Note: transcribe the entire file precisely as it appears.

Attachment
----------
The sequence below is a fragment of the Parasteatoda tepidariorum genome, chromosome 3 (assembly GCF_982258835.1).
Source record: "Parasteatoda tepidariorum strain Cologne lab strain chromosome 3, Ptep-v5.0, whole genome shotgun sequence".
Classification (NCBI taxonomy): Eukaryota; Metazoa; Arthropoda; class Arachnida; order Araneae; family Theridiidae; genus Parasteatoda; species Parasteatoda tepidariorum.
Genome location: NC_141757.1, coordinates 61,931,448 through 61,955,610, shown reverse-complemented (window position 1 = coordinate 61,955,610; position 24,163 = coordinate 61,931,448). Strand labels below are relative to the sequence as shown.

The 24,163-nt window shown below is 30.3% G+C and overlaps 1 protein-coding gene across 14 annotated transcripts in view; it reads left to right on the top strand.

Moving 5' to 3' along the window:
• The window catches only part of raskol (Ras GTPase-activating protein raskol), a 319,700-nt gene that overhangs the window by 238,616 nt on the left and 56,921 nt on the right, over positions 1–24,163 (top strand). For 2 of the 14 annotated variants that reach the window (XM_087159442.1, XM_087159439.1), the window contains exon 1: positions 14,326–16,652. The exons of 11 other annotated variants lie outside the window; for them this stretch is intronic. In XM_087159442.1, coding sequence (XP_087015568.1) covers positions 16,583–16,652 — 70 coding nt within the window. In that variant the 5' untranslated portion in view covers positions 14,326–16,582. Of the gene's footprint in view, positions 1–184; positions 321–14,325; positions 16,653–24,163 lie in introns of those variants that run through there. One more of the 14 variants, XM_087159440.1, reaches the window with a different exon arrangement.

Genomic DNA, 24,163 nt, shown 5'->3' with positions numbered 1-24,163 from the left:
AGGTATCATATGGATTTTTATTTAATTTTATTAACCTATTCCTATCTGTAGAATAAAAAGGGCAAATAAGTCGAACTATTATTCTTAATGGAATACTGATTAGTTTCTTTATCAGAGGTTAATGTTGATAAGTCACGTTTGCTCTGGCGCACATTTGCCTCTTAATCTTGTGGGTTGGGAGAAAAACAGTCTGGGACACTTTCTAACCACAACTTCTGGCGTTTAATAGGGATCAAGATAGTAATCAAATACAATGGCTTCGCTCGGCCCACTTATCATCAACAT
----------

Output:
The sequence below is a fragment of the Parasteatoda tepidariorum genome, chromosome 3 (assembly GCF_982258835.1).
Source record: "Parasteatoda tepidariorum strain Cologne lab strain chromosome 3, Ptep-v5.0, whole genome shotgun sequence".
Classification (NCBI taxonomy): Eukaryota; Metazoa; Arthropoda; class Arachnida; order Araneae; family Theridiidae; genus Parasteatoda; species Parasteatoda tepidariorum.
Genome location: NC_141757.1, coordinates 61,931,448 through 61,955,610, shown reverse-complemented (window position 1 = coordinate 61,955,610; position 24,163 = coordinate 61,931,448). Strand labels below are relative to the sequence as shown.

The 24,163-nt window shown below is 30.3% G+C and overlaps 1 protein-coding gene across 14 annotated transcripts in view; it reads left to right on the top strand.

Moving 5' to 3' along the window:
• The window catches only part of raskol (Ras GTPase-activating protein raskol), a 319,700-nt gene that overhangs the window by 238,616 nt on the left and 56,921 nt on the right, over positions 1–24,163 (top strand). For 2 of the 14 annotated variants that reach the window (XM_087159442.1, XM_087159439.1), the window contains exon 1: positions 14,326–16,652. The exons of 11 other annotated variants lie outside the window; for them this stretch is intronic. In XM_087159442.1, coding sequence (XP_087015568.1) covers positions 16,583–16,652 — 70 coding nt within the window. In that variant the 5' untranslated portion in view covers positions 14,326–16,582. Of the gene's footprint in view, positions 1–184; positions 321–14,325; positions 16,653–24,163 lie in introns of those variants that run through there. One more of the 14 variants, XM_087159440.1, reaches the window with a different exon arrangement.

Genomic DNA, 24,163 nt, shown 5'->3' with positions numbered 1-24,163 from the left:
AGGTATCATATGGATTTTTATTTAATTTTATTAACCTATTCCTATCTGTAGAATAAAAAGGGCAAATAAGTCGAACTATTATTCTTAATGGAATACTGATTAGTTTCTTTATCAGAGGTTAATGTTGATAAGTCACGTTTGCTCTGGCGCACATTTGCCTCTTAATCTTGTGGGTTGGGAGAAAAACAGTCTGGGACACTTTCTAACCACAACTTCTGGCGTTTAATAGGGATCAAGATAGTAATCAAATACAATGGCTTCGCTCGGCCCACTTATCATCAACAT